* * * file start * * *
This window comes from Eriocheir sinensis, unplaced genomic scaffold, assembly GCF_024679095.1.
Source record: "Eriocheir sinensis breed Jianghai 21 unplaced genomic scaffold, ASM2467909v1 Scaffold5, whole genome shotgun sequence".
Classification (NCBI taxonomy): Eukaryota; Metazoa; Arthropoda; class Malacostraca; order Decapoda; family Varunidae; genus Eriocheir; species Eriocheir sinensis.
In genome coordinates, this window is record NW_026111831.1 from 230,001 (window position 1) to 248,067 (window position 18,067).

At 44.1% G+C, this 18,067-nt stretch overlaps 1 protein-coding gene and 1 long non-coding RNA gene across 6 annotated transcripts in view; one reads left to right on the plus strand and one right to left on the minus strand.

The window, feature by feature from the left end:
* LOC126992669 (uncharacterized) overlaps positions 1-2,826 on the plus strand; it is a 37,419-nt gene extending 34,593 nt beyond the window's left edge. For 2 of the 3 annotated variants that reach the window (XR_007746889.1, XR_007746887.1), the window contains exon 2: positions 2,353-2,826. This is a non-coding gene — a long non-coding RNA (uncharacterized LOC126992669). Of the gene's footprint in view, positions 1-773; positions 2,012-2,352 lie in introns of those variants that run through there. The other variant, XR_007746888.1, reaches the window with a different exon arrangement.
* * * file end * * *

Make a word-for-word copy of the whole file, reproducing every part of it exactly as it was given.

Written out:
This window comes from Eriocheir sinensis, unplaced genomic scaffold, assembly GCF_024679095.1.
Source record: "Eriocheir sinensis breed Jianghai 21 unplaced genomic scaffold, ASM2467909v1 Scaffold5, whole genome shotgun sequence".
Classification (NCBI taxonomy): Eukaryota; Metazoa; Arthropoda; class Malacostraca; order Decapoda; family Varunidae; genus Eriocheir; species Eriocheir sinensis.
In genome coordinates, this window is record NW_026111831.1 from 230,001 (window position 1) to 248,067 (window position 18,067).

At 44.1% G+C, this 18,067-nt stretch overlaps 1 protein-coding gene and 1 long non-coding RNA gene across 6 annotated transcripts in view; one reads left to right on the plus strand and one right to left on the minus strand.

The window, feature by feature from the left end:
* LOC126992669 (uncharacterized) overlaps positions 1-2,826 on the plus strand; it is a 37,419-nt gene extending 34,593 nt beyond the window's left edge. For 2 of the 3 annotated variants that reach the window (XR_007746889.1, XR_007746887.1), the window contains exon 2: positions 2,353-2,826. This is a non-coding gene — a long non-coding RNA (uncharacterized LOC126992669). Of the gene's footprint in view, positions 1-773; positions 2,012-2,352 lie in introns of those variants that run through there. The other variant, XR_007746888.1, reaches the window with a different exon arrangement.